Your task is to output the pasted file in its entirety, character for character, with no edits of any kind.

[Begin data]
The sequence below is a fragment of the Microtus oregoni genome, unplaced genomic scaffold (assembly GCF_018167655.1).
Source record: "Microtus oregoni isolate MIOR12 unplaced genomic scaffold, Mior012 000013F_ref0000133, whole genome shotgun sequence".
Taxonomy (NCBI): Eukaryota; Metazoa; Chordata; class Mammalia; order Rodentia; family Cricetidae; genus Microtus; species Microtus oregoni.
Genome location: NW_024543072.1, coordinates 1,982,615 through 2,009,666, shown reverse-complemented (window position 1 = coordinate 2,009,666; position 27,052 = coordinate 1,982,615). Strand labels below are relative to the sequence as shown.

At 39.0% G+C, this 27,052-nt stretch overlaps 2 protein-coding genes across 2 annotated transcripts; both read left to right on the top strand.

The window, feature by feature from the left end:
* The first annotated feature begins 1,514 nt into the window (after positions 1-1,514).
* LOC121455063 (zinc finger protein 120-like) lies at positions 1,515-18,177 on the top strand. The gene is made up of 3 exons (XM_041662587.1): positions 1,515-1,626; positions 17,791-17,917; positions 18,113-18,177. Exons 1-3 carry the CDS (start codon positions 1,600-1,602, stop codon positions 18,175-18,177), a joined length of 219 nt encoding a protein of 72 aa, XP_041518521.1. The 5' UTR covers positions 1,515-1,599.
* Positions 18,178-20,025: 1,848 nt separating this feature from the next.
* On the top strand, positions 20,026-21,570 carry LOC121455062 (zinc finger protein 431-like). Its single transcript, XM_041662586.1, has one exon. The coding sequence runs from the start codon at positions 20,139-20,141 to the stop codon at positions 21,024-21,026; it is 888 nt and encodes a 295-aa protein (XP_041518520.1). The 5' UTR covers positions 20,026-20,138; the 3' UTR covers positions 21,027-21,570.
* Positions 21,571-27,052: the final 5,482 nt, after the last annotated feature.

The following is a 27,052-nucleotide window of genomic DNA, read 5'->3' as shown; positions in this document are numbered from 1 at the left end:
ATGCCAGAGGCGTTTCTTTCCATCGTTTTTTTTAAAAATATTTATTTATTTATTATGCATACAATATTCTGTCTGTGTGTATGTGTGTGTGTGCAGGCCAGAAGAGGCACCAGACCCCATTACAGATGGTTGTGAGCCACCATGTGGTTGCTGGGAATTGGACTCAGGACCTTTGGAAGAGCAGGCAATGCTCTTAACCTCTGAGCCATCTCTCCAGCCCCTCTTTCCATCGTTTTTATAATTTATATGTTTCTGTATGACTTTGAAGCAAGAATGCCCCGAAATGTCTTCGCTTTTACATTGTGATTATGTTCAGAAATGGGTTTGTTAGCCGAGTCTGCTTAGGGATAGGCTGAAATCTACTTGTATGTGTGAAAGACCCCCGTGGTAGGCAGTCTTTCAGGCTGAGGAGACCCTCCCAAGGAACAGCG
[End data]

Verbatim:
The sequence below is a fragment of the Microtus oregoni genome, unplaced genomic scaffold (assembly GCF_018167655.1).
Source record: "Microtus oregoni isolate MIOR12 unplaced genomic scaffold, Mior012 000013F_ref0000133, whole genome shotgun sequence".
Taxonomy (NCBI): Eukaryota; Metazoa; Chordata; class Mammalia; order Rodentia; family Cricetidae; genus Microtus; species Microtus oregoni.
Genome location: NW_024543072.1, coordinates 1,982,615 through 2,009,666, shown reverse-complemented (window position 1 = coordinate 2,009,666; position 27,052 = coordinate 1,982,615). Strand labels below are relative to the sequence as shown.

At 39.0% G+C, this 27,052-nt stretch overlaps 2 protein-coding genes across 2 annotated transcripts; both read left to right on the top strand.

The window, feature by feature from the left end:
* The first annotated feature begins 1,514 nt into the window (after positions 1-1,514).
* LOC121455063 (zinc finger protein 120-like) lies at positions 1,515-18,177 on the top strand. The gene is made up of 3 exons (XM_041662587.1): positions 1,515-1,626; positions 17,791-17,917; positions 18,113-18,177. Exons 1-3 carry the CDS (start codon positions 1,600-1,602, stop codon positions 18,175-18,177), a joined length of 219 nt encoding a protein of 72 aa, XP_041518521.1. The 5' UTR covers positions 1,515-1,599.
* Positions 18,178-20,025: 1,848 nt separating this feature from the next.
* On the top strand, positions 20,026-21,570 carry LOC121455062 (zinc finger protein 431-like). Its single transcript, XM_041662586.1, has one exon. The coding sequence runs from the start codon at positions 20,139-20,141 to the stop codon at positions 21,024-21,026; it is 888 nt and encodes a 295-aa protein (XP_041518520.1). The 5' UTR covers positions 20,026-20,138; the 3' UTR covers positions 21,027-21,570.
* Positions 21,571-27,052: the final 5,482 nt, after the last annotated feature.

The following is a 27,052-nucleotide window of genomic DNA, read 5'->3' as shown; positions in this document are numbered from 1 at the left end:
ATGCCAGAGGCGTTTCTTTCCATCGTTTTTTTTAAAAATATTTATTTATTTATTATGCATACAATATTCTGTCTGTGTGTATGTGTGTGTGTGCAGGCCAGAAGAGGCACCAGACCCCATTACAGATGGTTGTGAGCCACCATGTGGTTGCTGGGAATTGGACTCAGGACCTTTGGAAGAGCAGGCAATGCTCTTAACCTCTGAGCCATCTCTCCAGCCCCTCTTTCCATCGTTTTTATAATTTATATGTTTCTGTATGACTTTGAAGCAAGAATGCCCCGAAATGTCTTCGCTTTTACATTGTGATTATGTTCAGAAATGGGTTTGTTAGCCGAGTCTGCTTAGGGATAGGCTGAAATCTACTTGTATGTGTGAAAGACCCCCGTGGTAGGCAGTCTTTCAGGCTGAGGAGACCCTCCCAAGGAACAGCG